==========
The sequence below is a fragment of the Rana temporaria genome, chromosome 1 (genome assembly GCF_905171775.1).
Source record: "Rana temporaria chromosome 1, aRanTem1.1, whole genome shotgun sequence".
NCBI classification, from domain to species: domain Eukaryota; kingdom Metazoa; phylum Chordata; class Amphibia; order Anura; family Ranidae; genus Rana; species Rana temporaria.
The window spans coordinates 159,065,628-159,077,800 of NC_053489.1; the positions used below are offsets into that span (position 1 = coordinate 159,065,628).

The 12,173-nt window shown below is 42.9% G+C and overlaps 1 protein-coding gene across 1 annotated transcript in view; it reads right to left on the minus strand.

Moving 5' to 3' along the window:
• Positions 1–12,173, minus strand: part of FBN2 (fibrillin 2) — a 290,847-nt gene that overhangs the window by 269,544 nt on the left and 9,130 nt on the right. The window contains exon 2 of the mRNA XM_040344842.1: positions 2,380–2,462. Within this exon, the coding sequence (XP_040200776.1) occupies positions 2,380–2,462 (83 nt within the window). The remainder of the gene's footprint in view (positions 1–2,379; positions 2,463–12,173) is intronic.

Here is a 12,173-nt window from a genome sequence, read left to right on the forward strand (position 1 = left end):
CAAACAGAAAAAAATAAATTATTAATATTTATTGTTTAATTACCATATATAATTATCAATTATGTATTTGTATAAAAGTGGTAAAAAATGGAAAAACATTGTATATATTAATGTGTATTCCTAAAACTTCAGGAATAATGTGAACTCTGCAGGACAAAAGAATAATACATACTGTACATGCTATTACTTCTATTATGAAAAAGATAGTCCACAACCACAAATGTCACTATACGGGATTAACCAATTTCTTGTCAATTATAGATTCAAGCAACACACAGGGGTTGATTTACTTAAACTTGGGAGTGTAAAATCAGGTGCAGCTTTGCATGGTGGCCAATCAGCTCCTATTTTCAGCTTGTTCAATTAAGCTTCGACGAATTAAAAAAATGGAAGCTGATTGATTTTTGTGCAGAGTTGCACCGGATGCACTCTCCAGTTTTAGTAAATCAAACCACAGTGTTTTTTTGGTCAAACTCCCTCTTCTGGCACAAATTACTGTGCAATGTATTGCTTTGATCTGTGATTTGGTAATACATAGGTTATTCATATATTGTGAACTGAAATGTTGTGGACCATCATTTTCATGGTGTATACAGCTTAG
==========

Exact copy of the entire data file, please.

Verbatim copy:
The sequence below is a fragment of the Rana temporaria genome, chromosome 1 (genome assembly GCF_905171775.1).
Source record: "Rana temporaria chromosome 1, aRanTem1.1, whole genome shotgun sequence".
NCBI classification, from domain to species: domain Eukaryota; kingdom Metazoa; phylum Chordata; class Amphibia; order Anura; family Ranidae; genus Rana; species Rana temporaria.
The window spans coordinates 159,065,628-159,077,800 of NC_053489.1; the positions used below are offsets into that span (position 1 = coordinate 159,065,628).

The 12,173-nt window shown below is 42.9% G+C and overlaps 1 protein-coding gene across 1 annotated transcript in view; it reads right to left on the minus strand.

Moving 5' to 3' along the window:
• Positions 1–12,173, minus strand: part of FBN2 (fibrillin 2) — a 290,847-nt gene that overhangs the window by 269,544 nt on the left and 9,130 nt on the right. The window contains exon 2 of the mRNA XM_040344842.1: positions 2,380–2,462. Within this exon, the coding sequence (XP_040200776.1) occupies positions 2,380–2,462 (83 nt within the window). The remainder of the gene's footprint in view (positions 1–2,379; positions 2,463–12,173) is intronic.

Here is a 12,173-nt window from a genome sequence, read left to right on the forward strand (position 1 = left end):
CAAACAGAAAAAAATAAATTATTAATATTTATTGTTTAATTACCATATATAATTATCAATTATGTATTTGTATAAAAGTGGTAAAAAATGGAAAAACATTGTATATATTAATGTGTATTCCTAAAACTTCAGGAATAATGTGAACTCTGCAGGACAAAAGAATAATACATACTGTACATGCTATTACTTCTATTATGAAAAAGATAGTCCACAACCACAAATGTCACTATACGGGATTAACCAATTTCTTGTCAATTATAGATTCAAGCAACACACAGGGGTTGATTTACTTAAACTTGGGAGTGTAAAATCAGGTGCAGCTTTGCATGGTGGCCAATCAGCTCCTATTTTCAGCTTGTTCAATTAAGCTTCGACGAATTAAAAAAATGGAAGCTGATTGATTTTTGTGCAGAGTTGCACCGGATGCACTCTCCAGTTTTAGTAAATCAAACCACAGTGTTTTTTTGGTCAAACTCCCTCTTCTGGCACAAATTACTGTGCAATGTATTGCTTTGATCTGTGATTTGGTAATACATAGGTTATTCATATATTGTGAACTGAAATGTTGTGGACCATCATTTTCATGGTGTATACAGCTTAG